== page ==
View all posts

Chindia Equity Fund - May 2018

China consumption continues while India rebounds after earnings results.


  • The latest Chinese macroeconomic data indicates a moderate slowing of the economy, while evidence of the country’s well-flagged ‘’rebalancing’’ continues in terms of a greater contribution to growth provided by consumption.
  • India’s equity markets rebounded from the March 2018 lows, however have yet to reach the heights reached in January this year.Full year earnings are being disclosed, and encouraging noises have been made by those reporting so far.Expectations are for considerably better results than we have seen in the past four years.
  • We have reduced the underweight to India through partial top ups of existing positions, and we added a new position with the introduction of Sandhar Technologies, which listed at the end of March 2018.

Market update

China’s real GDP increased by 6.8% year on year (YOY) in Q1 2018, unchanged from Q4 2017 but down from the 6.9% the previous year. Final consumption, including private and government consumption expenditure, contributed 5.3% to growth, compared with 4.1% in 2017. By contrast, gross capital formation (investment) contributed 2.1% in 2018, the same level as 2017.

It is also worth highlighting the strength of Chinese residential real estate investment last quarter which increased by 13.3% YOY in Q1, up from 9.4% in 2017, despite targeted tightening. Independent research provider CLSA anticipates a 7.8% rise in aggregate residential property prices this year. Meanwhile, ongoing affordability concerns should be put in context given that Tier 1 cities account for circa 3% of national home sales, while residential price growth in smaller cities has been running below income growth for several years. Nevertheless, trend growth in tier 3 cities, which account for c. 70% of home sales, need to be monitored closely.

One other key development is worth mentioning. That is the timely speech given by President Xi at the Bo’ao Forum. Conciliatory rhetoric on trade, particularly in the areas of autos and intellectual property, in addition to reiterating China’s intention to open the financial sector, promote imports and revise the negative list for foreign investment, struck a positive chord with the Trump administration and appears to have removed the spectre of an all-out trade war – for now. However, on a long term basis, it might be worth ascribing a higher risk premium when valuing trade sensitive sectors, including tech, home appliances, apparels and shipping.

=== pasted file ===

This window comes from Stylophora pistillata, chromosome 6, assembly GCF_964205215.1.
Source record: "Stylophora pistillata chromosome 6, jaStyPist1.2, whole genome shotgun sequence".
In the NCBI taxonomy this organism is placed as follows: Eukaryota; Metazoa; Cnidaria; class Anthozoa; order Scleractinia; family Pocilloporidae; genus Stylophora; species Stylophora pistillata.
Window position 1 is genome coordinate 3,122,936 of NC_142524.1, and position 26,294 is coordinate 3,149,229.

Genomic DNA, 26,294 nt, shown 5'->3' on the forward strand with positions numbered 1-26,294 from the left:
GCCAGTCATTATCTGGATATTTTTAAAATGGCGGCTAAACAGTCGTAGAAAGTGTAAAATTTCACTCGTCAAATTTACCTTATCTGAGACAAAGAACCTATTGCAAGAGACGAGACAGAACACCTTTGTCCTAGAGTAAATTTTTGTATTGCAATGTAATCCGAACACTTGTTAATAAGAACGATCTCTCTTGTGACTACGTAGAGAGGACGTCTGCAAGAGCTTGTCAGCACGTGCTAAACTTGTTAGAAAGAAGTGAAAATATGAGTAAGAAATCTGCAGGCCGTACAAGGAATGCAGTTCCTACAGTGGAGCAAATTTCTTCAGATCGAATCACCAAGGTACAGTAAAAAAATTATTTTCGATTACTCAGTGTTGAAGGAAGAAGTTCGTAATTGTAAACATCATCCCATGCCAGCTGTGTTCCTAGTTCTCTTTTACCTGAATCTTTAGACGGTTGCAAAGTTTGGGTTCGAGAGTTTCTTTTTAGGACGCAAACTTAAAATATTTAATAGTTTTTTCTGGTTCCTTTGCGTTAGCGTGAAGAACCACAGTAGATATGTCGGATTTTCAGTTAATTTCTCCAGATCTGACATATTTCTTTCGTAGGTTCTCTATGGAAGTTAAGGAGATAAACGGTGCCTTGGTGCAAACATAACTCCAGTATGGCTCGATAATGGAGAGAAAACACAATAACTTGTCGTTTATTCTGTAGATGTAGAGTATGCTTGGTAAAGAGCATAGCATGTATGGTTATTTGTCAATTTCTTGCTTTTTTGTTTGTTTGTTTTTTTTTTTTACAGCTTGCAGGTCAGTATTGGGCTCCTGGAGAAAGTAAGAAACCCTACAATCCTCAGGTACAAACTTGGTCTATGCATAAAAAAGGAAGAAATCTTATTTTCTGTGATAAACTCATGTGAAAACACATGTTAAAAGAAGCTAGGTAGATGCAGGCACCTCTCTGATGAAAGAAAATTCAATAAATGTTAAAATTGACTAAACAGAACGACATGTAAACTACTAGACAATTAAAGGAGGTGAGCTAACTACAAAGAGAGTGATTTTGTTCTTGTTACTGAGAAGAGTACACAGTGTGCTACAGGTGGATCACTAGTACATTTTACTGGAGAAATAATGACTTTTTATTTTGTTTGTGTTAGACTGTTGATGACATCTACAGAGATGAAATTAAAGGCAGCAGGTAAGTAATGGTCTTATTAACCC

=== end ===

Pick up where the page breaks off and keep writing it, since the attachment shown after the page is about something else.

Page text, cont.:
In India, news that Goods and Sales Tax (GST) receipts topped one trillion rupees for the first time in April further justified the government’s introduction of the pan-Indian tax in July 2017.  The continued formalisation of the economy, through reforms such as GST will drive efficiencies across the country and provide opportunities for the organised and listed business enterprises.

India’s midcaps were the outperformers over the course of the month, regaining some of the losses incurred in the two previous months, with both domestic as well as global commentary turning more favourable.  The Reserve Bank of India’s announcement at the start of the month was less hawkish than had been expected, with inflation chatter more sanguine giving further solace to the equity markets. 

Information technology was the best performing sector on the back of encouraging results of the Indian domestic heavyweights, which was further bolstered by strong international IT result announcements.  India’s IT sector has been under considerable pressure, especially since the US election result in November 2016, when President-elect Trump disclosed a number of clampdowns on non-US IT workers based in the US.